MAYS LANDING — A detention hearing for the Pleasantville teen charged with fatally shooting 15-year-old Na’imah Bell last week was postponed Wednesday morning.
After a less than three-minute appearance in Atlantic County Superior Court, Nahquil Lovest, 18, who is charged with murder, was returned to the Atlantic County jail. His lawyer, Alex Settle, requested a five-day postponement to obtain additional evidence from the Atlantic County Prosecutor’s Office.
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Bell, also of Pleasantville, was shot in the head just before 4 a.m. Friday inside a home in the 100 block of South Massachusetts Avenue in Atlantic City.
She was the third teenager to be killed by gunfire and the seventh victim overall of a fatal shooting in the city so far this year.
During the hearing before Judge Bernard E. DeLury Jr., Chief Assistant Prosecutor Seth Levy said all paper discovery in the case had been uploaded, including a “very brief” summary of the statement Lovest made to police. He said he would work on getting the recording to Settle.
“Under these guidelines, it’s very difficult for us to get any real, substantive discovery together in time,” Levy said. “But I’m going to do my best to get that recording.”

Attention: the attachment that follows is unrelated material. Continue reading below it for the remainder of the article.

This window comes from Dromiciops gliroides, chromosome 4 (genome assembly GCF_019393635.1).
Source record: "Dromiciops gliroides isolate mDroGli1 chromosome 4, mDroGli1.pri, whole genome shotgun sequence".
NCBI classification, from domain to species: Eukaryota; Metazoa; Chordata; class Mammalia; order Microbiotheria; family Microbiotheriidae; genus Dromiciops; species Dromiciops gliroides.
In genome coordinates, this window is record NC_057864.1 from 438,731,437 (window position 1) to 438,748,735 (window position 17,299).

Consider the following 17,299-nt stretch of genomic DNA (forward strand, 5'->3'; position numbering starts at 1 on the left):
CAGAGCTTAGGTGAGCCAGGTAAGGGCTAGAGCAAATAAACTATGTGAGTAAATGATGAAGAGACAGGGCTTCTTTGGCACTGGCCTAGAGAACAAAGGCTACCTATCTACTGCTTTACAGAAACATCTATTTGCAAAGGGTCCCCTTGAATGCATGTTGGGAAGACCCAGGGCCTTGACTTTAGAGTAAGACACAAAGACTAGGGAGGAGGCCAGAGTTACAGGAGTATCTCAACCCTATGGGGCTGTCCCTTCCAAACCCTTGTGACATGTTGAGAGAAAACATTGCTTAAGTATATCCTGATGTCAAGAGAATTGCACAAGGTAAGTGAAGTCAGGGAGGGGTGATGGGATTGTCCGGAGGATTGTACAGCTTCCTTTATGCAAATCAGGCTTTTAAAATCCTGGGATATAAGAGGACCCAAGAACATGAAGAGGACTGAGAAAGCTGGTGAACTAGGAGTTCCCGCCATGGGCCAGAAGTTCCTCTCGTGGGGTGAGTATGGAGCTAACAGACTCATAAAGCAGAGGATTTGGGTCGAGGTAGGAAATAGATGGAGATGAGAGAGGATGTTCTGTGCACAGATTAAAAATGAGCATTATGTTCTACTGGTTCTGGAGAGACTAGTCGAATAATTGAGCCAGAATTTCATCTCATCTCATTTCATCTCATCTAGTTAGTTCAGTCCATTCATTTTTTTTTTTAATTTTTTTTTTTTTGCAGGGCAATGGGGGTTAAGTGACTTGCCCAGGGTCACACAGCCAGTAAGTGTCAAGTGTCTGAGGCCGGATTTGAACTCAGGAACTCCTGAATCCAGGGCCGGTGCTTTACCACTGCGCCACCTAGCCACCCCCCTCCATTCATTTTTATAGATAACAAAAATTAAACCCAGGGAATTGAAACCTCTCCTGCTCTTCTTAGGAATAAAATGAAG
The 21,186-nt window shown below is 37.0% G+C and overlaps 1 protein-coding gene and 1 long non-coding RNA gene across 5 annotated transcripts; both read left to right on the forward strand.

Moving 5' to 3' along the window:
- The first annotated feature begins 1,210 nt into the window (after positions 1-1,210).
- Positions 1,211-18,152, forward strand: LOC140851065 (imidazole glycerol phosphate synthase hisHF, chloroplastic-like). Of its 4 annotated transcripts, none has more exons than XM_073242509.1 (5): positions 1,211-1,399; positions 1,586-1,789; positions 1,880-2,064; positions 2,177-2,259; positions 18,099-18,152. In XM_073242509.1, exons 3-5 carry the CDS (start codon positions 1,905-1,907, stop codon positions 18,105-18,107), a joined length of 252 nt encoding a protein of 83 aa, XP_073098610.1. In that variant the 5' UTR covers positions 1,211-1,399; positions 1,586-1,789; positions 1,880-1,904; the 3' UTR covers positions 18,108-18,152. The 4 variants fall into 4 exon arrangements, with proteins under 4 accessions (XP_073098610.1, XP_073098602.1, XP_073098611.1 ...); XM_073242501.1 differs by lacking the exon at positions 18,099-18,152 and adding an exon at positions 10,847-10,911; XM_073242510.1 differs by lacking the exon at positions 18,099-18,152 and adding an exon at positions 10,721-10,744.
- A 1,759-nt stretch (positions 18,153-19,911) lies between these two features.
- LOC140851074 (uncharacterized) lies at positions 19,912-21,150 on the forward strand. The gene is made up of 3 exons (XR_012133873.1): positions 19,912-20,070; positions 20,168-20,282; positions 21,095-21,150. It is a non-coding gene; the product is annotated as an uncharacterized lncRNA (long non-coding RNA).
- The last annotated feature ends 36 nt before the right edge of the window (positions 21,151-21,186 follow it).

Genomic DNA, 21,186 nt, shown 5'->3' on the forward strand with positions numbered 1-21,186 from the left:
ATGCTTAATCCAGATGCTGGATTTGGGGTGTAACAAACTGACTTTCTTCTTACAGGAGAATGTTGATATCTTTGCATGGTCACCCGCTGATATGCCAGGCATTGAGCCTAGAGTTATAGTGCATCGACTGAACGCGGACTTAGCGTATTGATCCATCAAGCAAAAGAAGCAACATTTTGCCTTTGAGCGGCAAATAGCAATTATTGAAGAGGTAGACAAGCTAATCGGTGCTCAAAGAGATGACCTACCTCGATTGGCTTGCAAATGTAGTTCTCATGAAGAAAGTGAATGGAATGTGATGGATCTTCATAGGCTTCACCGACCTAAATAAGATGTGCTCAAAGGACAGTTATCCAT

Under the Bail Reform and Speedy Trial Act, a pretrial detention hearing must be held within three working days of the prosecutor’s motion for detention, but postponements can be granted.
Settle said he appreciated Levy’s efforts before waiving the reading of Lovest’s charges and affirming to DeLury that Lovest understood his rights, completing the first appearance.
Lovest did not speak during the appearance. His detention hearing is now scheduled for 9 a.m. Aug. 7.
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Bell’s obituary, published Wednesday, described the teen as an intelligent student with a good work ethic. She worked part time at Harry’s Oyster Bar at Bally’s Atlantic City and at a shoe store, and was a praise dancer at her church, St. James AME. A funeral is scheduled for Thursday at St. James.
Police found Bell dead on a bed in the home, according to an affidavit of probable cause. Witness interviews and a review of surveillance video led police to identify six people who were in the room at the time of the shooting, three of which said Lovest “was pointing a loaded handgun [omitted]. It was at this time the weapon was fired and struck her in the head.”
Lovest acknowledged he was holding the weapon when it was fired, according to the document.
An initial autopsy the day she was killed determined Bell’s pending cause of death was a gunshot wound to the head and the pending manner of death as a homicide, Atlantic County Prosecutor Damon G. Tyner said in a news release.
Lovest was arrested the next morning.